Pubs in Britain try cocaine-free spray on surfaces

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Widespread drug use in British shops is increasingly troubling authorities and owners. Especially in pubs and clubs cocaine is a permanent condition. To be able to meet such a challenge the owners began to try a “spray against cocaine ”in an effort to stop drug dealing in their stores.

The product is called BLOKit and is supposed to cover a surface such as the toilet seat or sink with an invisible film that makes collecting lines… a bit complicated.

Obviously, the dust will stick to the sprayed surface, which, in turn, will make it difficult to inhale. The manufacturers claim that if users finally manage to get the cocaine they will be left for many hours with a “disgusting” taste that lasts for hours, practically ruining the experience.

The method is already duly disputed

The spray is currently being tested in 24 pubs around Darlington, in the north east of England.

But some experts have questioned its use as a waste of time. Noting that people can sniff out the keys, the corner of their bank card or use their phone as a surface.

Guy Jones, a senior fellow at The Loop Drug Testing Institute, asked: “Is there anyone who sniffs toilets when they can use a smartphone?”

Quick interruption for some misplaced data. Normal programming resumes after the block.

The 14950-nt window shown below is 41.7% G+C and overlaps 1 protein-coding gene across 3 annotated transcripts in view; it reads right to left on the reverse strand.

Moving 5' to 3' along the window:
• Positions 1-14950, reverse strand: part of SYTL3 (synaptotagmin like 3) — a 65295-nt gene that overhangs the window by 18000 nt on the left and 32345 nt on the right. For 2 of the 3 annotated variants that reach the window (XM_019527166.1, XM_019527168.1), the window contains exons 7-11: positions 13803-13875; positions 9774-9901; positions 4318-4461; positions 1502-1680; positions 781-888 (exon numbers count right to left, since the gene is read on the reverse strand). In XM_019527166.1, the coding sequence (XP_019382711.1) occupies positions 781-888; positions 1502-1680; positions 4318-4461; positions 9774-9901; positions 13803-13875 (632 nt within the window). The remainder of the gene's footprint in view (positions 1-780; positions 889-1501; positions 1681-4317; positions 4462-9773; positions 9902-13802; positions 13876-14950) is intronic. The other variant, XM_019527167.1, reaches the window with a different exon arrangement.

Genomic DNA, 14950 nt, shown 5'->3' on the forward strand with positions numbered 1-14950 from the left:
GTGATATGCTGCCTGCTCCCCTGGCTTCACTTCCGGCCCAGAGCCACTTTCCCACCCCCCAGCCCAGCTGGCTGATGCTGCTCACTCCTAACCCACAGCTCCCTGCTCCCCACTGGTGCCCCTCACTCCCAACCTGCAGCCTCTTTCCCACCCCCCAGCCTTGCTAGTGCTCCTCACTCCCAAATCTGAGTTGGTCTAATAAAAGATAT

He went on to tell Vice: “The keys are so widely known as a cocaine dosing tool that they have become the unit of measurement in drug slang.

Adam Waugh, who works for Psycare UK, a drug harm reduction charity, also questioned the effectiveness of the spray. “This is the latest in a long line of tricks proposed by the police as a solution to reducing drug use in shops.

The problem is that none of these initiatives reduces harmful drug use, at best it displaces it. In fact, they are in danger of being distracted by policies that could save lives. “

West Mercia Police Commissioner’s official Twitter page questioned people on social media and asked if the trials would help deter drug users.

The results of the poll showed that 29.4 percent of people believe it will have an impact, while the vast majority of 70.6 percent said they do not believe it will make a difference.

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